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Let $A = [1,3) \cup (5,8)$. Find the supremum and infimum of $A$.

Firstly, I claim that $\sup A = 8$ and $\inf A = 1$. Now, by definition, $8$ is the upper bound of $A$. My next step is use this theorem, but I think there is a simple proof of this question without any theorem:

Let $A$ and $B$ be bounded subsets of $\Bbb R$. Then, $\sup (A \cup B) = \sup\{\sup A, \sup B \}$ is holds.

That is, I divide the set $A$ into two sets, say $A_1 = [1,3)$ and $A_2 = (5,8)$, then I prove that $\sup A_1 = 3$ and $\sup A_2 = 8$, and then use the above theorem, and done.

But, my question is, does there exist a simple proof that without any theorem? How about the infimum proof? Does there exist theorem that says a similar argument same as the supremum theorem above?

Thanks in advanced.

EDIT: I've did the approach of proof of supremum as @zkutch post below. Please correct me if I wrong. Here it is:

Claim that $\sup A = 8$. By definition, $8$ is the upper bound of $A$. We want to prove that $8$ is the least upper bound of $A$. Suppose for contradiction, that $8$ is not the least upper bound of $A$. Then, there exist a number $\epsilon \gt 0$ such that $8-\epsilon$ is also an upper bound of $A$. To contradict this, we exhibit $x \in A$ such that $8-\epsilon \lt x \lt 8$. Since $0 \lt \frac{\epsilon}{2} \lt \epsilon$, we can see that $x = 8 - \frac{\epsilon}{2}$ satisfies $8-\epsilon \lt x \lt 8$.

Now, since $8-\epsilon$ is (by assumption) a upper bound of $A$ and $5+\epsilon \in A$, then we have $5+\epsilon \le 8-\epsilon$, showing that $x \in A$. Thus, $8-\epsilon$ is not an upper bound of $A$, a contradiction. Hence, $\sup A = 8$.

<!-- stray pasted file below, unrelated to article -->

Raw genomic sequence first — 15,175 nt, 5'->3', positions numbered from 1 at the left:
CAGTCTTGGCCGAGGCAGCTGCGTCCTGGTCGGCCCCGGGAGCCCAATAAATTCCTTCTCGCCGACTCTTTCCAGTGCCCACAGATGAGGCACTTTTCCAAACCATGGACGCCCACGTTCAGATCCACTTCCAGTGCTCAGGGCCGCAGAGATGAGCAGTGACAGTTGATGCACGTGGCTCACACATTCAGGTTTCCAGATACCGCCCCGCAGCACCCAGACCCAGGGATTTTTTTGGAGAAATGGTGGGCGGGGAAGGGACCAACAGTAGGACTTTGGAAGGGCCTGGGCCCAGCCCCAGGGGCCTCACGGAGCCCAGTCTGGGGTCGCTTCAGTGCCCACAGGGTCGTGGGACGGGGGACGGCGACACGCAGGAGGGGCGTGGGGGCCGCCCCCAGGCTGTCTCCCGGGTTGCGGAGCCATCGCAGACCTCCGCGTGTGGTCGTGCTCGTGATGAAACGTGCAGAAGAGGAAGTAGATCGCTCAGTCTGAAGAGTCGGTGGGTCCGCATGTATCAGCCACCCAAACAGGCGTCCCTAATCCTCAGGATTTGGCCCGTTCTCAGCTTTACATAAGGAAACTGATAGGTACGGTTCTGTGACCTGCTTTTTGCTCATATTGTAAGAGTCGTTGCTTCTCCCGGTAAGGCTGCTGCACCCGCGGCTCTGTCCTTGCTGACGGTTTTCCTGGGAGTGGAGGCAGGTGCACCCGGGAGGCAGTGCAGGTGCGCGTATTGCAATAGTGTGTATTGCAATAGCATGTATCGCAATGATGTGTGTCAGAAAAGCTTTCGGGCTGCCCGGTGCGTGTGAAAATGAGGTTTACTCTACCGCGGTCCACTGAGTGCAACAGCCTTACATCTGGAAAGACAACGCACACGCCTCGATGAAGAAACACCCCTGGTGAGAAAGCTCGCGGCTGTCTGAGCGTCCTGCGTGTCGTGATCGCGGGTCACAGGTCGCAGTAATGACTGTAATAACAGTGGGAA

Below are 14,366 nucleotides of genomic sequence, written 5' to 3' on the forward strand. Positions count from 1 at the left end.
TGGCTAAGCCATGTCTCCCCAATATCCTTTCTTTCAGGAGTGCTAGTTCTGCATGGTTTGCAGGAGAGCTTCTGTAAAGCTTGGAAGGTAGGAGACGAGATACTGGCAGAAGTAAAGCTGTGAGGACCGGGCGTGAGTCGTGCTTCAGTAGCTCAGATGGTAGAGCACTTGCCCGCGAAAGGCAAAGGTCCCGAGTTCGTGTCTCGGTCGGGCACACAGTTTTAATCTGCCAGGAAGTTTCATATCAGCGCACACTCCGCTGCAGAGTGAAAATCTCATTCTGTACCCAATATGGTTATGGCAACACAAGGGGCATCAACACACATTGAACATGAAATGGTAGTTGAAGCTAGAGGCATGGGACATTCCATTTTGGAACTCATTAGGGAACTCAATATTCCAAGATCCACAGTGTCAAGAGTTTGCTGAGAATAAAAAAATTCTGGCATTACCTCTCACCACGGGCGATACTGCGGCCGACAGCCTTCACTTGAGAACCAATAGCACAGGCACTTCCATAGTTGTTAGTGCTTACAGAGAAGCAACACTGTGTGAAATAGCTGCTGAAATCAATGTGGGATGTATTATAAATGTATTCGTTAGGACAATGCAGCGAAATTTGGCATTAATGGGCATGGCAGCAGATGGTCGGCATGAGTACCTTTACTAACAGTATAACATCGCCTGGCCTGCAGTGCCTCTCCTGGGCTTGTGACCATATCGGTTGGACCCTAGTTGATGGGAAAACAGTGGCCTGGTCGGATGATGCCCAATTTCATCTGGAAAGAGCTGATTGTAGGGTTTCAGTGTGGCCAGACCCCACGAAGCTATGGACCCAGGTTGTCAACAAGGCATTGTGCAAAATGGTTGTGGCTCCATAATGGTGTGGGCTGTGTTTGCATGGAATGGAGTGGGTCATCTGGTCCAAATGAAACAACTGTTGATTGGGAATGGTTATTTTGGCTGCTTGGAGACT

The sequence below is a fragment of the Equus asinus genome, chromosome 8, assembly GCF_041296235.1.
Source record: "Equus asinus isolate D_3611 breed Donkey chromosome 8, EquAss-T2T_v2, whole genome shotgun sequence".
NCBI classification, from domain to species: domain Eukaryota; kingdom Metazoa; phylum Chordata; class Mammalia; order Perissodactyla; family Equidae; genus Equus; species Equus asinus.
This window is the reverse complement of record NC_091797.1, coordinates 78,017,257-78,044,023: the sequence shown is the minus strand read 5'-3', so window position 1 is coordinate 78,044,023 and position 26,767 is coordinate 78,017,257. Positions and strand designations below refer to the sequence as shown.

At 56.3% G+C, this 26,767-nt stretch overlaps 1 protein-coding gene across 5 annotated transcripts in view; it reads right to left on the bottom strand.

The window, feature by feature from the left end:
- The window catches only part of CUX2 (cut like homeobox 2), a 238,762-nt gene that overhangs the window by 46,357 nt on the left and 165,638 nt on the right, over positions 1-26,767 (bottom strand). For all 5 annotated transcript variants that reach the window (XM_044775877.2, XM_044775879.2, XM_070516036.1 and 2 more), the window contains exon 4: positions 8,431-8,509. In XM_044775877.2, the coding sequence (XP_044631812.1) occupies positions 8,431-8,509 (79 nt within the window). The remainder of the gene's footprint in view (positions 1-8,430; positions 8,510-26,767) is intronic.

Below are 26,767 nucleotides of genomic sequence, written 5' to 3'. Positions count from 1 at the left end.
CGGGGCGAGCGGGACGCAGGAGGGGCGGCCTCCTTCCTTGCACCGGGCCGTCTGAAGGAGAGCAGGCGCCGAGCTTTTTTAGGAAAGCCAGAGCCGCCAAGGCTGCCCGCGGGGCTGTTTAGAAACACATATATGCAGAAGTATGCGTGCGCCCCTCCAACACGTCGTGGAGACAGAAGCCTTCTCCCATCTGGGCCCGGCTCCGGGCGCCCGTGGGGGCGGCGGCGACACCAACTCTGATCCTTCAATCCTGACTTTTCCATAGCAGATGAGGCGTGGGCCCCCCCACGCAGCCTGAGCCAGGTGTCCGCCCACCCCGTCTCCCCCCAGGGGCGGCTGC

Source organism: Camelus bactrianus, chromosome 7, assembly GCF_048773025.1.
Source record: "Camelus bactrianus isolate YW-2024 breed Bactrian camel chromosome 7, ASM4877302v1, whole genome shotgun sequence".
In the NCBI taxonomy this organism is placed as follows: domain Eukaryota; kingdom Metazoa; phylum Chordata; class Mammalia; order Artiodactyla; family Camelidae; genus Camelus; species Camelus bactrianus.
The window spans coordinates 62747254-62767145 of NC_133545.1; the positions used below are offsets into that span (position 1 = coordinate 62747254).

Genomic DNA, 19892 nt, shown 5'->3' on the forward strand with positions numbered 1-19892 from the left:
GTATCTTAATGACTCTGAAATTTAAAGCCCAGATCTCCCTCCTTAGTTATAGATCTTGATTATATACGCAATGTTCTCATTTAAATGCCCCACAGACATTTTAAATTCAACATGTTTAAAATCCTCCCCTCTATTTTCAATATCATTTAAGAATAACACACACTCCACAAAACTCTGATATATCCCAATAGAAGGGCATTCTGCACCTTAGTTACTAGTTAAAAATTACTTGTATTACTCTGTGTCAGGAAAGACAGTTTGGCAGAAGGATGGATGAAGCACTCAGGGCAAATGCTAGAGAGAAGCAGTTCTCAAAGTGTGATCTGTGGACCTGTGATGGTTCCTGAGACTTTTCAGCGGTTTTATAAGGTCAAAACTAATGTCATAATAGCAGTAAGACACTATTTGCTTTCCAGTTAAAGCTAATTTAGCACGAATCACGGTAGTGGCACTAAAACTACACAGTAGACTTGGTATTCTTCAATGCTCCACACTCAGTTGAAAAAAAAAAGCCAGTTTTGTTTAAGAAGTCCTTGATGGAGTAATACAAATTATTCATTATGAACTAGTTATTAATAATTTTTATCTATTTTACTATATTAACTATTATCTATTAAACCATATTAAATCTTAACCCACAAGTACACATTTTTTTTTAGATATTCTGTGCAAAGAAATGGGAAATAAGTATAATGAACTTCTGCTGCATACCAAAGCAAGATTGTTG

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  • $\begingroup$ Ok. Thanks. Now, why not to use direct $\sup$ definition? $\endgroup$
    – zkutch
    Commented Aug 21, 2021 at 14:41
  • $\begingroup$ @zkutch Does it similar with the infimum proof part? How to begin, since it was the union of two sets. $\endgroup$
    – lap lapan
    Commented Aug 21, 2021 at 14:45
  • $\begingroup$ I wrote part of proof for $\sup$. Similar works for $\inf$, also. $\endgroup$
    – zkutch
    Commented Aug 21, 2021 at 14:48
  • $\begingroup$ by definition, 8 is AN upper bound of $A$. Upper bounds are not in general unique. The supreme of $A$ on the other hand, defined as the least upper bound, is unique. $\endgroup$
    – user637978
    Commented Aug 21, 2021 at 14:48

1 Answer 1

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Definition of $\sup$ requires two property: first there is, because $8$ is more, then any number in union. Then, for every $\varepsilon >0$ is possible to find number from $(5,8)$, which is more then $8-\varepsilon $. Can you do it?

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  • $\begingroup$ Yes, I've did it. Please check my approach below and please wait, thanks. :) $\endgroup$
    – lap lapan
    Commented Aug 21, 2021 at 14:50
  • $\begingroup$ Please reload the page and see my edit above. $\endgroup$
    – lap lapan
    Commented Aug 21, 2021 at 15:02
  • $\begingroup$ Yes, I see. You need warranty, that $x=8-\frac{\varepsilon}{2}>5$, but, generally, there is not. Do you see how to fix this moment? $\endgroup$
    – zkutch
    Commented Aug 21, 2021 at 15:05
  • $\begingroup$ How to fix it ? It doesn't work generally, especially for the big $\epsilon \gt 0$, right? $\endgroup$
    – lap lapan
    Commented Aug 21, 2021 at 15:06
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    $\begingroup$ We use that $(5,8) \subset A$. So, if we find $x$ for second property of $\sup$ in $(5,8)$, then, we find it in $A$. We exploit that $A$ have simple structure. And, yes, for $\inf$ works same way, but here it's more easy: we have $1\in A$, so second property is obvious $1<1+\varepsilon$. $\endgroup$
    – zkutch
    Commented Aug 23, 2021 at 10:47

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